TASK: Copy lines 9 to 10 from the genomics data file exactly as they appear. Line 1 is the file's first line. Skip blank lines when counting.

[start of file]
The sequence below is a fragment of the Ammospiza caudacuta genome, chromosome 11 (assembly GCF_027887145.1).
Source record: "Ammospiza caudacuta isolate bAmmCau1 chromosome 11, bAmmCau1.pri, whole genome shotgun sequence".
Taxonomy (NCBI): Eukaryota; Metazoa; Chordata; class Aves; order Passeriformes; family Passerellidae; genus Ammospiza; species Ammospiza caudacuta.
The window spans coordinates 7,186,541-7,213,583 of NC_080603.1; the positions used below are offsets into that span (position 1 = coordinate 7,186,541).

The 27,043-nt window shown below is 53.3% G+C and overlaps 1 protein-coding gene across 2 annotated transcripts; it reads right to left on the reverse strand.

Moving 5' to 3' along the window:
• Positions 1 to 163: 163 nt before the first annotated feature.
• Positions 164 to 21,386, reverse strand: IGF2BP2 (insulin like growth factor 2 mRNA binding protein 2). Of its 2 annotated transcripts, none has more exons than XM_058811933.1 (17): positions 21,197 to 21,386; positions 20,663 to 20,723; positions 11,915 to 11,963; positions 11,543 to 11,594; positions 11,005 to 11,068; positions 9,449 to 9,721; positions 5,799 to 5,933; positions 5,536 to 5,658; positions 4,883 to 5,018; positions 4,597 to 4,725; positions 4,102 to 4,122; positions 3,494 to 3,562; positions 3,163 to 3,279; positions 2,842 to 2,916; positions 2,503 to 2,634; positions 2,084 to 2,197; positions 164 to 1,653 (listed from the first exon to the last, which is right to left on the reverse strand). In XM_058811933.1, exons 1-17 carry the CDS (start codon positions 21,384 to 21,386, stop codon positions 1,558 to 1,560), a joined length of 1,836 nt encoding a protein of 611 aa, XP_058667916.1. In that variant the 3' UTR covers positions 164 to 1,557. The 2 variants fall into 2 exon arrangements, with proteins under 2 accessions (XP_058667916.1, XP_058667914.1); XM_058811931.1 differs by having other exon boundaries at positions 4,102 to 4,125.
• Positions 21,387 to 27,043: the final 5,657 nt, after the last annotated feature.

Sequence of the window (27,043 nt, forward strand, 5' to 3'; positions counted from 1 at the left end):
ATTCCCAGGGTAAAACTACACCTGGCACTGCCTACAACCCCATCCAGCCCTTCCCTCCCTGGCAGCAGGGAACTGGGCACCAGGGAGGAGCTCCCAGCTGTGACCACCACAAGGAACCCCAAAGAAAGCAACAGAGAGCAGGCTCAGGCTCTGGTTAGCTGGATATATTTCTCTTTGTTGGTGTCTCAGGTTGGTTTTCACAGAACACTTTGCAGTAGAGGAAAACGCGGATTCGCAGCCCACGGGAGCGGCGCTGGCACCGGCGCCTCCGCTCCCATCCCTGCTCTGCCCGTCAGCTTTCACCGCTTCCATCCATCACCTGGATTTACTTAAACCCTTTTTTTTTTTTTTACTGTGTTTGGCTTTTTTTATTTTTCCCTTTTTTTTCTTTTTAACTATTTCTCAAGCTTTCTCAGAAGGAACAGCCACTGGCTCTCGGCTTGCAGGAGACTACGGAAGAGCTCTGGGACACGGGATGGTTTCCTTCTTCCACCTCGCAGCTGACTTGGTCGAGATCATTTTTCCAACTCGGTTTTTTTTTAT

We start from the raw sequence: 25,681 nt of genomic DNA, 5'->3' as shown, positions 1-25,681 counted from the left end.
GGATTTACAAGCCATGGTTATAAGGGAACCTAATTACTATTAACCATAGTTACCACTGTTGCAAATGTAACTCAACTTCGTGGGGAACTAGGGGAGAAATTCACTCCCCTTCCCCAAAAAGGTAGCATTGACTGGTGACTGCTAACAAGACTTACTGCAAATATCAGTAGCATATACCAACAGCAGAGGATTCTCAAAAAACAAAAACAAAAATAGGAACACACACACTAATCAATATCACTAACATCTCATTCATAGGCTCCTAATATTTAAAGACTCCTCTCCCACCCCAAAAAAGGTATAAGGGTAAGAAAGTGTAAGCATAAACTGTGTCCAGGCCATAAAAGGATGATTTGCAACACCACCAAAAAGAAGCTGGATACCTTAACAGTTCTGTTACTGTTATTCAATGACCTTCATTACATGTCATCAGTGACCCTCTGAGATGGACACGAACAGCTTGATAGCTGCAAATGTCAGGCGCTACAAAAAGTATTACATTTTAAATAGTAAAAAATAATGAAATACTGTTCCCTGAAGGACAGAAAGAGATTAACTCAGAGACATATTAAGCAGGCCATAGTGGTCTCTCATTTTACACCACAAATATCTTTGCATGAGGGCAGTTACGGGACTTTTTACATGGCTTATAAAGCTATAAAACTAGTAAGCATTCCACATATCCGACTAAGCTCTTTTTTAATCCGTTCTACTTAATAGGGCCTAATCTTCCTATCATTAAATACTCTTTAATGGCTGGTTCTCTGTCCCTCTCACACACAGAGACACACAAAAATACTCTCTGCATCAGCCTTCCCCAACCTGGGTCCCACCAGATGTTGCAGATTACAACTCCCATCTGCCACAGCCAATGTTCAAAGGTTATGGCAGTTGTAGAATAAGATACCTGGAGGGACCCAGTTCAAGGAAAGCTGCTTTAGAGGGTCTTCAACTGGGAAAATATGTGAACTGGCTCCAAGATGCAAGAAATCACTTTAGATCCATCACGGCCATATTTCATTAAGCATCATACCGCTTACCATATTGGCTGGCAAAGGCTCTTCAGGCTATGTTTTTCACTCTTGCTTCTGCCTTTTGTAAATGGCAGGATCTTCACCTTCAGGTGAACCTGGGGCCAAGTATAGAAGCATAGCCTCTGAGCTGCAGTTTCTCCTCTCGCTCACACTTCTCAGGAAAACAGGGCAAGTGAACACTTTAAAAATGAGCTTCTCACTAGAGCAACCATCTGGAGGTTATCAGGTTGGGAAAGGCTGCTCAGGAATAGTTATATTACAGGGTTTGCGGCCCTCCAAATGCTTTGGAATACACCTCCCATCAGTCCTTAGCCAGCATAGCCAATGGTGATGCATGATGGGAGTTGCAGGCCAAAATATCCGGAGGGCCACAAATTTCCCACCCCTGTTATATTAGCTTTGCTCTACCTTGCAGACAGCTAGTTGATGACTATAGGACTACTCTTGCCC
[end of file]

• Positions 21,387 to 27,043: the final 5,657 nt, after the last annotated feature.

Sequence of the window (27,043 nt, forward strand, 5' to 3'; positions counted from 1 at the left end):